Why do I care about TrackBack?

TrackBack is a method of communicating to other websites, blogs in particular. Say, for example, that you have just read a post from a coworker’s blog. You may want to weigh in on the discussion by writing a post on your blog that adds to, clarifies, or rebutts what your comworker wrote. If, in your post, you link to what your coworker wrote, a TrackBack ping can be sent to her website to notify her of what you wrote. This is a form of remote comments – instead of posting a comment directly to your coworker’s blog, you can post it on your own and have an except listed along with the other comments to the post.

A second way of using TrackBack is when you write a post on a topic that a group of people may be interested in. By sending a TrackBack ping to multiple blogs or a central server (more on that later), visitors can read all posts about that topic.

Content Syndication: RSS and Atom

Content syndication the process of reading and writing information on the web, letting you to easily keep track of more sites in less time, and to seamlessly share your words and ideas by publishing to the web. When you save your content to your blog, it will usually post it to the homepage, an individual archive page, and a computer readable format – a syndication feed- all automatically. Readers can subscribe to your content syndication feed, other sites or blogs can display your content, and more.

RSS

RSS, short for either Really Simple Syndication or Rich Site Summary depending on who you ask, is a format of XML that allows for easy content syndication. The first version of RSS was created by Netscape in 1999, and has subsequently gone through many different versions. Today, version 1.0 and 2.0 are both in use.

Atom

In all, there are seven different versions of RSS, leading to a lot of confusion in which one to use. Atom is a recent development that was created as a univeral content syndication format to replace the different versions of RSS.

Newsreaders

FeedDemon

One of the best stand-alone newsreaders for Windows, and my personal favorite.

NetNewsWire

The best newsreader for Mac OS X. Also available in in a free “Lite” version.

NewsGator

A Microsoft Outlook plugin that allows you to subscribe to and read newsfeeds from right in Outlook. Great if you spend a lot of time working in Outlook.

Technorati and Blog Search Engines

Technorati

Technorati monitors over 4 million blogs, keeping track of who is linking to whom, and what people are talking about in a variety of categories.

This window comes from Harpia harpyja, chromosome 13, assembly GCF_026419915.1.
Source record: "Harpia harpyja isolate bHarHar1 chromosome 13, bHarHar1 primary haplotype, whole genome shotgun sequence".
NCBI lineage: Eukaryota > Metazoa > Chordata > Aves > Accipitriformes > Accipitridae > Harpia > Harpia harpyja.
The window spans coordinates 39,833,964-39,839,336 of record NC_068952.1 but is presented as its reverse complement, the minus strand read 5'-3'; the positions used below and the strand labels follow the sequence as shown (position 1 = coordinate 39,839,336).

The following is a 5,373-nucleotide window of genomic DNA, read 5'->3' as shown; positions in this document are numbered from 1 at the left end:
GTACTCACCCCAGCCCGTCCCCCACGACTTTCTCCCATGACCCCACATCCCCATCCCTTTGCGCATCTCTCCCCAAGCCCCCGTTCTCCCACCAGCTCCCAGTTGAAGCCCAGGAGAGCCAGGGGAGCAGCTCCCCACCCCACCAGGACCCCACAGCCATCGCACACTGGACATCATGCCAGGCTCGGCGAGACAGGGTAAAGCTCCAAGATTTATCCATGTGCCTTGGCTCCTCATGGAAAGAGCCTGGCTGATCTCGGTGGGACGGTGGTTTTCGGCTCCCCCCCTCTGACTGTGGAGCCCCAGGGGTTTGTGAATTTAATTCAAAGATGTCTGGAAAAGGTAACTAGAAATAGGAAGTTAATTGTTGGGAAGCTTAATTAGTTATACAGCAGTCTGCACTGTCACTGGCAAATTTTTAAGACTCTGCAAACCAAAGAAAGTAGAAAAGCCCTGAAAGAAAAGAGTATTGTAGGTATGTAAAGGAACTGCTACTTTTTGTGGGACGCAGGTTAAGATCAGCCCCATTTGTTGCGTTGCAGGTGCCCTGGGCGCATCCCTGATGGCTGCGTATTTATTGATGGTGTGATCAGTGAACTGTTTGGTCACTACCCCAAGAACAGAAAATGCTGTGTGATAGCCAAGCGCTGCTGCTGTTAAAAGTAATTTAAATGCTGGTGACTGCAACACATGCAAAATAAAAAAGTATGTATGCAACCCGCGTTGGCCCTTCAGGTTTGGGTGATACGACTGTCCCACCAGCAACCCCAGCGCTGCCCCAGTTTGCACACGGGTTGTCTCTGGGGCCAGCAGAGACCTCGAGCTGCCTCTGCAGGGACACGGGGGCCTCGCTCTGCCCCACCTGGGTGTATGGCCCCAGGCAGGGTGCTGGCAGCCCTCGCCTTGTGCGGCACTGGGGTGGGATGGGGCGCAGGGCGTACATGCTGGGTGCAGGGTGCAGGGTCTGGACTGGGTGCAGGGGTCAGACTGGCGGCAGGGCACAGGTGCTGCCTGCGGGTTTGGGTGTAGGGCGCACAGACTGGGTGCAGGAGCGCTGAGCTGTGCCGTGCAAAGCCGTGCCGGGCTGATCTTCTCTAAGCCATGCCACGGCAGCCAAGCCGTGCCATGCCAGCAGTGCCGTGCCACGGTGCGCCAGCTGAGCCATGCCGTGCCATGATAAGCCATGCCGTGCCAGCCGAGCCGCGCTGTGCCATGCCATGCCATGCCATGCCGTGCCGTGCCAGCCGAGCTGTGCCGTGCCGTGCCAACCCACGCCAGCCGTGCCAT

RSS Search Engines

Blogging Tools

BlogRolling

BlogRolling is a free service that allows bloggers to easily add and manage their BlogRoll, the list of links to other blogs and websites often found on the left or right side of a weblog. You can even add new links using 1-click while you’re surfing.

Creative Commons License

Instead of the “All Rights Reserved” copyright that is automatically applied to all of your works, Creative Commons Licenses allow you to say “Some Rights Reserved”. Creative Commons offers a variety of licensing options that give you the ability to share your creations with others.

Flickr

Free service that lets you photoblog easily.

Google Toolbar

Besides extremely handy all-around, the Google Toolbar has a “BlogThis!” button that will send a web link of whatever you’re currently reading to your Blogger account, letting you write about it easily.

HaloScan

A free service that allows you to add TrackBack features to your blog, even if your blogging platform of choice doesn’t offer it (most notably Blogger). Also allows you to add comments to your blog or replace the commenting system currently used by your blog.

FeedBurner

Free service that lets you create and manage RSS and Atom syndication feeds. This is particularly useful for Blogger users, who only have the option of creating Atom feeds. One feature that benefits all users is the ability to get detailed statistics about your syndication feeds, including circulation, click-through, and number of hits.

Ecto

Ecto is a full featured Mac OS X desktop blogging client that supports a wide range of weblog systems and allows you to compose blog entries while you’re offline and post them later when you have internet access.

Picasa

Picasa is an excellent photo manager for Windows that is now owned by Google and is free! When used together with the [Hello BloggerBot][23] and Blogger, you have a great way of managing and editing photos and an extremely easy way of posting them to your Blogger blog.

Ping-O-Matic

Allows you to send TrackBack pings to multiple services with one click.

Textamerica

Textamerica lets you easily create a moblog – a blog where you can send pictures taken from your camera phone.

w.bloggar

A Windows based desktop blogging client that is comparable to Ecto.

Zempt

Another Windows based desktop blogging client that appears to work only with Movable Type.